Then 3500 Marched in Anger


Chapter Two:

Usually only the Yale game draws so many vocal students.

So when half of Harvard's student body turned out Thursday night for a demonstration against the Corporation's moral standstill on its South Africa investment policy, they surprised everyone--including themselves.

Leaders of the United Front, the coalition of student groups that organized the torchlight parade and midnight rally, said they expected no more than 1000 students--the same number that had attended Monday's rally--to show up in the Yard at 9:30 p.m.

But the march started out from the Yard with about 2000 candle-and-torch-bearing protestors. Two-and-a-half hours later, after winding through the Quad, the Law School and the River Houses, it returned to the Yard with a chanting crowd of about 3500.

Even police estimates of crowd size varied, from a low of 2500 to a high of more than 4000. But give or take 1000, it was clearly the largest demonstration at Harvard since 1972, when black students occupied Mass Hall for a week to protest Harvard's ownership of stock in the Gulf Oil Company, which had large operations in Angola.

And the marchers were remarkably well-behaved, keeping to the sidewalks and off the streets when marshals' asked them, and keeping their anger focused on a distant injustice, an economic system, and just a few top decision-makers.

No one this week had any ready explanations for the size of the crowd. Clearly, however, student concern about Harvard's connections with apartheid had been building--from small demonstrations of 40 to 100 students outside meetings of the Corporation's Advisory Committee on Shareholder Responsibility in February and March, to a 400-student picket of a late March Corporation meeting, to an open Corporation hearing two weeks ago that 400 people attended.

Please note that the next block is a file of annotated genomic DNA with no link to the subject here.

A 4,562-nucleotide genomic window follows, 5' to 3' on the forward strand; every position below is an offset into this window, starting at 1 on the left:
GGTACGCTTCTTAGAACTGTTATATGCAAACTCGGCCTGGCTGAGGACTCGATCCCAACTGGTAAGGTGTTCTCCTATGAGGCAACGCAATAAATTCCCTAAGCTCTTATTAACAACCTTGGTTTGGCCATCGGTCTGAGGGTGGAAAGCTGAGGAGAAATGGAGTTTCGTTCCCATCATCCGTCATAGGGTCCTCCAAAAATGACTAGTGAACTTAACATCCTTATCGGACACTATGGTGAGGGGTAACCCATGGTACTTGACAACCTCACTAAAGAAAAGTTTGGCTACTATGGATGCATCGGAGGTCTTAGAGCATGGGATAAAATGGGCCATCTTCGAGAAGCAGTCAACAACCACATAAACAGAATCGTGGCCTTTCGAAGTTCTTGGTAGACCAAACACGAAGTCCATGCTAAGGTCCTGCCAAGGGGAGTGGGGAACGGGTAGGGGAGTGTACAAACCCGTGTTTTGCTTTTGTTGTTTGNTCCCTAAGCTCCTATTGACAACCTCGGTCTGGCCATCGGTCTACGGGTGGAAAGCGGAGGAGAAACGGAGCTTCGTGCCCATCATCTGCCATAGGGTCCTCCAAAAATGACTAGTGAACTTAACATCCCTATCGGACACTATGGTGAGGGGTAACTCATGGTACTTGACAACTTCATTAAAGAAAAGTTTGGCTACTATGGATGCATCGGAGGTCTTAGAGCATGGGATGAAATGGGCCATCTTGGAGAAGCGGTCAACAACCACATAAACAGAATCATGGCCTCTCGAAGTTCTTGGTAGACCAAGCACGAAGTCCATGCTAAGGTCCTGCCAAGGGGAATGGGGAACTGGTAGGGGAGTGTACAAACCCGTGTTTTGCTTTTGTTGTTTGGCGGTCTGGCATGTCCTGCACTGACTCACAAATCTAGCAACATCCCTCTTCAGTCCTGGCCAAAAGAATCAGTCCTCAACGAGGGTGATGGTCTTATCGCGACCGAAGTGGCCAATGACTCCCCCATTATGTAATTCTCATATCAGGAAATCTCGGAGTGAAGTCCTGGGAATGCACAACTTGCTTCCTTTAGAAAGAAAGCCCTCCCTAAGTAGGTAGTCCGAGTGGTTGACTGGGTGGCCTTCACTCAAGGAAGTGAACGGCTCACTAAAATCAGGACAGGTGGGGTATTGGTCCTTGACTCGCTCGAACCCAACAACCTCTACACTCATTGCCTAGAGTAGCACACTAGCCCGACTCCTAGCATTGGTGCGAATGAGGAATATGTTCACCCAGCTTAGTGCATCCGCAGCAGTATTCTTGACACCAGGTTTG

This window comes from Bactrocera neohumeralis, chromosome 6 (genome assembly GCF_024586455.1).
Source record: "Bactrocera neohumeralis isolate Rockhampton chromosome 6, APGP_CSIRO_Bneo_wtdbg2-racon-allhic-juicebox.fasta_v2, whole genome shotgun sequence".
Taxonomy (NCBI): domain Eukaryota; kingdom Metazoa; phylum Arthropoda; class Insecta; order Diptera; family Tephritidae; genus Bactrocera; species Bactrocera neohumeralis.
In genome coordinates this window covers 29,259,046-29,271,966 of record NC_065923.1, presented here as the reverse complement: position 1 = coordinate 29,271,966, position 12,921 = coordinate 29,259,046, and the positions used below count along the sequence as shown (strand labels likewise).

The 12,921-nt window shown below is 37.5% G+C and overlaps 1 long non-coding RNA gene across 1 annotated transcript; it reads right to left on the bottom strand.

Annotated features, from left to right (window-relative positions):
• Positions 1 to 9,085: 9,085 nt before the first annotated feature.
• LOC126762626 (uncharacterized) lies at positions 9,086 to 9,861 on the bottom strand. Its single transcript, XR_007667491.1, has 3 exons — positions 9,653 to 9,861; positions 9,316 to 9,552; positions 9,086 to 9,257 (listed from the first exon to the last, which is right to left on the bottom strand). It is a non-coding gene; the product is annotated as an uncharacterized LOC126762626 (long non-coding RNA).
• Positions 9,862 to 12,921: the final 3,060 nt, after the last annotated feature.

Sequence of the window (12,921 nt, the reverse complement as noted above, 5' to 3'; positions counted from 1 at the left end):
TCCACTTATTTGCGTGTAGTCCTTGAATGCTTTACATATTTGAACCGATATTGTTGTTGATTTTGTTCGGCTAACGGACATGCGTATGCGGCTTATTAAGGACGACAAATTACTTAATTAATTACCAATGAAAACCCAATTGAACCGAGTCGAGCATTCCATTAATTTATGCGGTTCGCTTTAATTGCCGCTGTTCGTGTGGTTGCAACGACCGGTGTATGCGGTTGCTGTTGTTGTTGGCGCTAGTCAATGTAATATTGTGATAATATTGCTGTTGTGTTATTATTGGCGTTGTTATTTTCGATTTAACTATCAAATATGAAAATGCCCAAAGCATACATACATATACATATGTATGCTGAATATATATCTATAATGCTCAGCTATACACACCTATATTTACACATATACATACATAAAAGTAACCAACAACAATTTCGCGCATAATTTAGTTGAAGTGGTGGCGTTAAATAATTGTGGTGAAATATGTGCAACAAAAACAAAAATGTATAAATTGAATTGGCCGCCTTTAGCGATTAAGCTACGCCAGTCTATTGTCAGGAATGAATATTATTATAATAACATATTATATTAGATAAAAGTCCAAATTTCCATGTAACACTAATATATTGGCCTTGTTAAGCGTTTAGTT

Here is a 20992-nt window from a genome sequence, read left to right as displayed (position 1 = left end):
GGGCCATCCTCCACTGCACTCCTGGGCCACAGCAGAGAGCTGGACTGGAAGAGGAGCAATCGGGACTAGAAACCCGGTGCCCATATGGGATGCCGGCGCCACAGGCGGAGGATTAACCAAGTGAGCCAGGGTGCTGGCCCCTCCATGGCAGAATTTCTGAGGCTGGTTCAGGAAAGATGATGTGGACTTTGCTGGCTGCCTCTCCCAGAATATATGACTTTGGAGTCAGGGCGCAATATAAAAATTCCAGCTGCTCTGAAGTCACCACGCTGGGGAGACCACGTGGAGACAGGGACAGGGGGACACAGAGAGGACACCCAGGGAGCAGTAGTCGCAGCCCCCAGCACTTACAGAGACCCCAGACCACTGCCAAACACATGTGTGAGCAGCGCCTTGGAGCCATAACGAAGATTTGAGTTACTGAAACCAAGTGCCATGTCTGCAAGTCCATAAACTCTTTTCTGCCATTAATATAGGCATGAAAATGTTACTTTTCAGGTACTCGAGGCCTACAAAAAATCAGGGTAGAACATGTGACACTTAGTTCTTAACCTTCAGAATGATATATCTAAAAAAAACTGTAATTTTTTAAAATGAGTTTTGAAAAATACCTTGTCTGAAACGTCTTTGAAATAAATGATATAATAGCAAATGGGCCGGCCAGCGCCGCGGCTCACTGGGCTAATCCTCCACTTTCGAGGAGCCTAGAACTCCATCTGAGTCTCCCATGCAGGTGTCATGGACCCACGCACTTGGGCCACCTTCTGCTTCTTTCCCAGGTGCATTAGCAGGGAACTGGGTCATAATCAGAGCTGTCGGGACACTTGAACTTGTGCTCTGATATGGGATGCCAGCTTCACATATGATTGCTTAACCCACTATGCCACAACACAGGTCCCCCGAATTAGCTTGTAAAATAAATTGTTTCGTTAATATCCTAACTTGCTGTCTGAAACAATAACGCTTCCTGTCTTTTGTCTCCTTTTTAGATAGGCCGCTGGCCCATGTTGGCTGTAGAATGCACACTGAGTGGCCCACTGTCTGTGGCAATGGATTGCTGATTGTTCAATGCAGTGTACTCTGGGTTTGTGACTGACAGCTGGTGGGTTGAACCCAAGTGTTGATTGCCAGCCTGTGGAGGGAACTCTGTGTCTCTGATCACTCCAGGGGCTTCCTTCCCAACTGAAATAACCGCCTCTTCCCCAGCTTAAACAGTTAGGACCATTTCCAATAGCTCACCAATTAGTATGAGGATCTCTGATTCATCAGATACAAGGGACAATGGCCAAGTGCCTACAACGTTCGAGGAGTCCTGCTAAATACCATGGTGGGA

The demonstration that started Thursday night ended yesterday with a day-long sit-in outside University Hall preventing administrators from entering. About 400 students circled the building yesterday morning at 9:30, and although their numbers dwindled as the day wore on, they had clearly made their point by the time they left at 5:30 p.m.

Student activism may well quiet down now, with the start of reading period. But the United Front, formed only a week and a half ago, is already talking about the fall.